The dusty, arid, sandstorm-prone environments of countries of the Arab Gulf, can create a whirlwind of respiratory problems for some regional residents.
A key complaint is asthma, a chronic respiratory disease, which causes airways to be inflamed and narrowed, making it difficult for sufferers to breathe.
In the UAE, an estimated 1.3 million UAE residents, or around 14 percent of the population, suffer from the condition.
There are, however, ways to avoid exacerbating the symptoms of asthma, advise some weather experts.
These include avoiding outdoor activities during the spring and summer months, when strong winds are produced along the Arabian Peninsula.
“This might stir up the dust and sand, transporting it to densely populated cities,” says Majed Alshkeili, the Head of Marine Forecast at the UAE National Meteorology Center. “This has an impact on the general health of people, particularly for those who have issues with their respiratory tracks.”
In addition to weather, a significant contributor to chronic respiratory diseases is air pollution. And according to the United Nations, about seven million people worldwide die a pre-maturely each year due to airborne toxins.
For its part, the UAE intends to raise its air quality from its current level to 90% by next year, as part of its National Vision 2021 agenda.
Fifty-seven-year-old UAE-resident Khawla Younis, welcomes the clean air initiative, having struggled with asthma for around two decades.
“The humidity would affect me a lot, and the sand, to the point where I would faint for hours from all the exertion,” explains the mother of five, who said her condition used to confine her to her own home. “Afterwards, I would be hospitalised for a week to ten days, for example.”
And as of last year, using $3,500 worth of medicine which she takes by injection every other month, Younis is able to enjoy a more active lifestyle.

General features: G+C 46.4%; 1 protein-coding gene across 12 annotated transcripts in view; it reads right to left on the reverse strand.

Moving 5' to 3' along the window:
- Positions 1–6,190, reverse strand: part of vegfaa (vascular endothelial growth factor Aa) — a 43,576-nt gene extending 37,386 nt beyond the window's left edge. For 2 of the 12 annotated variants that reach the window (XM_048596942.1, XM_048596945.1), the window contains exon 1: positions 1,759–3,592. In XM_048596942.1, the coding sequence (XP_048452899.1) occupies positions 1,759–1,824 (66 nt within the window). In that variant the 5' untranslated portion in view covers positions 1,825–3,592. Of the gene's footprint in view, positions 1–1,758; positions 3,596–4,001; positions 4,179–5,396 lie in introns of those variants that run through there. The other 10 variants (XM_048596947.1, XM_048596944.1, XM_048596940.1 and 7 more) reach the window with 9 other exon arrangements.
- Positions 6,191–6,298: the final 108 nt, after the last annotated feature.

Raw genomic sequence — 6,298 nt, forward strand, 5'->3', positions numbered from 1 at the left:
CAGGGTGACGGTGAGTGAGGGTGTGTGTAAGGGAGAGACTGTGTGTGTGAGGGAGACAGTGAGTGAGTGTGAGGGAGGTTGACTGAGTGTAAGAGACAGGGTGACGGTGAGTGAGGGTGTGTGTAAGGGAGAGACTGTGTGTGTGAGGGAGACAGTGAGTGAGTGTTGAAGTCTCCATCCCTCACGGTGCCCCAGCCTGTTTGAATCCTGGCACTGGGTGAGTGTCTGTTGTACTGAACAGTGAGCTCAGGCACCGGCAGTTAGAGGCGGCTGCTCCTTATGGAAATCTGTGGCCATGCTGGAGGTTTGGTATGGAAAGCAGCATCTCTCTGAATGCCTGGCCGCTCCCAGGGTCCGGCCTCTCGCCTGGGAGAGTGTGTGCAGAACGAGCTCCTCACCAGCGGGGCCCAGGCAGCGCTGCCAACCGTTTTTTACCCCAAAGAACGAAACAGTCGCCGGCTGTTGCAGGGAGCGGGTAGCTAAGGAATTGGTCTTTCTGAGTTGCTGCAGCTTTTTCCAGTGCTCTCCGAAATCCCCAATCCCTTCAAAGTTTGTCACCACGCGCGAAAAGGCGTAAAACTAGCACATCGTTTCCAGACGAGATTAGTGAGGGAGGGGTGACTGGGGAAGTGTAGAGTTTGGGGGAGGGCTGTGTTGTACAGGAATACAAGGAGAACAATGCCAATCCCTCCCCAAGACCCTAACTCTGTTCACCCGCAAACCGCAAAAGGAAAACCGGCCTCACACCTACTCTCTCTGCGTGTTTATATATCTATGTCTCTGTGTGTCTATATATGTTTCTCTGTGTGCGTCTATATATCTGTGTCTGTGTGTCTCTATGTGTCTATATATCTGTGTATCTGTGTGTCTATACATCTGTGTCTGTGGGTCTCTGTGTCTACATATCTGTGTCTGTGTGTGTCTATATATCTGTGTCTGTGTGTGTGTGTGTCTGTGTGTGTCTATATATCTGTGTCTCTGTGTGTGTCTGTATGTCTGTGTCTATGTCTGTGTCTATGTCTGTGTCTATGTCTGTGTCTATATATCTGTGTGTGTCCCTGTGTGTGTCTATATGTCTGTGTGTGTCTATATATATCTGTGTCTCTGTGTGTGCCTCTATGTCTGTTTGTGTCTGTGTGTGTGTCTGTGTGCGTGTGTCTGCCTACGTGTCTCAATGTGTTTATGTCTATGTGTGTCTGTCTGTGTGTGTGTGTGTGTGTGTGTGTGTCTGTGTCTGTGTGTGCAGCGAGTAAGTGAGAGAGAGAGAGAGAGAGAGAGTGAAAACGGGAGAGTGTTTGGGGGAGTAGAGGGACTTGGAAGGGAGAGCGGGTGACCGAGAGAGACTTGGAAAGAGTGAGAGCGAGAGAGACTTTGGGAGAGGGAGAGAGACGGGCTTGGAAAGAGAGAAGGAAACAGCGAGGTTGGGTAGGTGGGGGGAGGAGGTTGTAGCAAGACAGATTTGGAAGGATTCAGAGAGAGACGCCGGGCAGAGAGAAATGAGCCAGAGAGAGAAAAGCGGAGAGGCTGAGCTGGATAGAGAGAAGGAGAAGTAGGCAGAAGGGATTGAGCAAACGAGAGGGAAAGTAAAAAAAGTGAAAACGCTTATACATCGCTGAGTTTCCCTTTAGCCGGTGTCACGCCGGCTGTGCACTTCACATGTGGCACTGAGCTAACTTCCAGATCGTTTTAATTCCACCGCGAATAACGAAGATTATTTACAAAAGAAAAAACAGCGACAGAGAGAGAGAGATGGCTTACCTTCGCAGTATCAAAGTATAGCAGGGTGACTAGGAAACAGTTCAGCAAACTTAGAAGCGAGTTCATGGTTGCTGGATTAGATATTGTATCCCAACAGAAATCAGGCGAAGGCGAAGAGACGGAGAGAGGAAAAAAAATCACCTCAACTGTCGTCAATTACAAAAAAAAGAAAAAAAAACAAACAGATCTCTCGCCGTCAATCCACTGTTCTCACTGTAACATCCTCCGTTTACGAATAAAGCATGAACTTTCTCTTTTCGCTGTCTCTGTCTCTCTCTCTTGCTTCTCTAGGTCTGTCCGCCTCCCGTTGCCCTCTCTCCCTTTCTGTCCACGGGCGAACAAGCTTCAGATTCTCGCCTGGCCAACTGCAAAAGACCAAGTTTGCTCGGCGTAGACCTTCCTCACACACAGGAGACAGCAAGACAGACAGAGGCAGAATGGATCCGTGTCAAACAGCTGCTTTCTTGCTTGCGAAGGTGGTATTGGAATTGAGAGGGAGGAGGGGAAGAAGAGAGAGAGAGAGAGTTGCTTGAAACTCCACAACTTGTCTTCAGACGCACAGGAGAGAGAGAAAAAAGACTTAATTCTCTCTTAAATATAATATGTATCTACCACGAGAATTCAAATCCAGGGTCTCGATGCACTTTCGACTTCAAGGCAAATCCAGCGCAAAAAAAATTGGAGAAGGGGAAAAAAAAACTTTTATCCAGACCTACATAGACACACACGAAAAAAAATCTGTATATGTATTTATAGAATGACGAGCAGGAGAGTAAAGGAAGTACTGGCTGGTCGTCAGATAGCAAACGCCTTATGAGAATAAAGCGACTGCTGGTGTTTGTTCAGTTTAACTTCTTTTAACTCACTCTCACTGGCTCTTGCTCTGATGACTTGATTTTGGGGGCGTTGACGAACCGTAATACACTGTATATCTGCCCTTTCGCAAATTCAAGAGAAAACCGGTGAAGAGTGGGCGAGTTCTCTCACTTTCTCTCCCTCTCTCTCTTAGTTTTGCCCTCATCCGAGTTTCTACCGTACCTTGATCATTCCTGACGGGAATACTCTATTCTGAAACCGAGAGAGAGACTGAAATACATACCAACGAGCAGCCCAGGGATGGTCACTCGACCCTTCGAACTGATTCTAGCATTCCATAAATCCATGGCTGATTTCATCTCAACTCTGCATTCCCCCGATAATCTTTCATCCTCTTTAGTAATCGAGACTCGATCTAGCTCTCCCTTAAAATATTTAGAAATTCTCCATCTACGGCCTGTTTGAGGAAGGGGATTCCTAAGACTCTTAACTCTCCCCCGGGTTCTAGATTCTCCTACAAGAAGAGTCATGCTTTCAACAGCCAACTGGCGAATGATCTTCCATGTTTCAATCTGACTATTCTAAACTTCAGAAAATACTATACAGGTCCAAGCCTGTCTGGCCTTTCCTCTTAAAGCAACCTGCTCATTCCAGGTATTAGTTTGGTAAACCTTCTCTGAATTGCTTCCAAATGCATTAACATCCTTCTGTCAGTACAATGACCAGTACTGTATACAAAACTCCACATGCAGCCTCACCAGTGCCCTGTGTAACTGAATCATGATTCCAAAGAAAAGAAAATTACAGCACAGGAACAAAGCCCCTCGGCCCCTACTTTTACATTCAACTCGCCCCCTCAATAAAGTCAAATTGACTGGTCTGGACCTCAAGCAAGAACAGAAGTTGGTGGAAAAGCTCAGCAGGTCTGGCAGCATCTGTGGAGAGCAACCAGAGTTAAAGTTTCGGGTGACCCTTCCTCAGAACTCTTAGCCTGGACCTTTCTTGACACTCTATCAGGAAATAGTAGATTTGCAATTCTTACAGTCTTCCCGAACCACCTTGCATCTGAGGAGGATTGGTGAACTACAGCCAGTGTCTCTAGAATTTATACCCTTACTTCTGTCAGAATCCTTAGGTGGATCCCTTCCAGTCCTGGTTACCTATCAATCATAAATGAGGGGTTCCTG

REGISTERING THE PROBLEM
Tackling chronic respiratory diseases head-on, the Abu Dhabi authorities announced the creation of a new registry to improve healthcare outcomes and treatments of conditions like asthma.
Awareness is paramount, says allergy specialist Dr. Stuart Carr, who explains that sufferers are often misdiagnosing their symptoms and not seeking proper preventative care.
Overall rates in the UAE are more than five times higher than in North America, explains the medical practitioner who heads-up the country’s first dedicated asthma clinic, Snö Asthma & Allergy Centre.
“Studies in the region show that as many as half of patients with asthma in the UAE have an emergency care visit at some point during the year. Or miss school, or work, because of their asthma,” he says.
Dr. Carr highlights that four percent of patients with asthma in the UAE end up hospitalized annually, remarking that this is an unusually high number.
Conventional asthma medication can include combination of drugs, like corticosteroids, which can be inhaled to reduce inflammation and quickly relax the muscle airways.
And while there is currently no cure for asthma, Dr. Carr believes that with a healthy lifestyle, early diagnosis and regular lung function tests, sufferers could minimize their amount of treatment.